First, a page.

The consequences of the COVID-19 pandemic have been enormous, and New York has suffered more than anywhere else in the world. Compared as a separate country, the New York area would rank, by far, as No. 1 for deaths per capita.
The New York-New Jersey-Connecticut tri-state area accounts for approximately 60 percent of all US deaths. Theories abound, but the New York area itself is different: New York is the top port of entry for the hundreds of thousands of tourists coming to the US every month from China; Gotham has a uniquely high density of living that swells daily by millions from workers and tourists; and Manhattan sees some 1.6 million commuters daily, mostly on crowded public transit, including 320,000 from Jersey alone.
Yet the pandemic toll is falling, dramatically so in New York, including both hospitalizations and deaths per day. Few doubt that the unprecedented isolation policies had a significant impact on “flattening the curves.”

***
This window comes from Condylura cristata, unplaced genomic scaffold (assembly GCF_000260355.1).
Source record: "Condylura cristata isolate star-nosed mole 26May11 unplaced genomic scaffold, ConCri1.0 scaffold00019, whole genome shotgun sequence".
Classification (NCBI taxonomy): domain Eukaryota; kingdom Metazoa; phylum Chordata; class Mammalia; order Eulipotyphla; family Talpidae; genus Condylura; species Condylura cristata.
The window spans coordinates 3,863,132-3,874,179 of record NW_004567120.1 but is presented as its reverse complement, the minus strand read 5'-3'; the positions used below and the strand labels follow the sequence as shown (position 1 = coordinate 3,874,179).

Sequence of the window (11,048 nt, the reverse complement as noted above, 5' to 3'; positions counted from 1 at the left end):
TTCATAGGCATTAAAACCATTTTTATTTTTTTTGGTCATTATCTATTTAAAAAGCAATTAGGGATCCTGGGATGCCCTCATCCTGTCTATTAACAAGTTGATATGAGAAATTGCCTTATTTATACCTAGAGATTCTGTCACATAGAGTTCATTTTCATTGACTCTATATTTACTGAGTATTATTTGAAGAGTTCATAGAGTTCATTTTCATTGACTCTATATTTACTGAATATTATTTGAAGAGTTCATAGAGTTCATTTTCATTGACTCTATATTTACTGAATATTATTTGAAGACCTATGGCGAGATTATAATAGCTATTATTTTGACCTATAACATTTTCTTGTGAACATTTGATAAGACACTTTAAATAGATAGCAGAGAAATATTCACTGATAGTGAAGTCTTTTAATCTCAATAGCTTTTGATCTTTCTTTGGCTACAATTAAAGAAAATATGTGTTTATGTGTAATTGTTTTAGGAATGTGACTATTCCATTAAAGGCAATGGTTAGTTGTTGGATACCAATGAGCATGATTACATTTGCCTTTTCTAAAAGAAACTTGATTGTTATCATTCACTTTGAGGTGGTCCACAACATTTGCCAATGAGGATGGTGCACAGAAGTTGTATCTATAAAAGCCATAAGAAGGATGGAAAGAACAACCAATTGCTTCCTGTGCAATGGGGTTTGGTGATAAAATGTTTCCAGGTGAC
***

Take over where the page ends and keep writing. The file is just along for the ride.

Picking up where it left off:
To normalize for an unambiguous comparison of deaths between states at the midpoint of an epidemic, we counted deaths per million population for a fixed 21-day period, measured from when the death rate first hit 1 per million—e.g.,‒three deaths in Iowa or 19 in New York state. A state’s “days to shutdown” was the time after a state crossed the 1 per million threshold until it ordered businesses shut down.
We ran a simple one-variable correlation of deaths per million and days to shutdown, which ranged from minus-10 days (some states shut down before any sign of Covid-19) to 35 days for South Dakota, one of seven states with limited or no shutdown. The correlation coefficient was 5.5%—so low that the engineers I used to employ would have summarized it as “no correlation” and moved on to find the real cause of the problem. (The trendline sloped downward—states that delayed more tended to have lower death rates—but that’s also a meaningless result due to the low correlation coefficient.)
No conclusions can be drawn about the states that sheltered quickly, because their death rates ran the full gamut, from 20 per million in Oregon to 360 in New York.
You don’t say.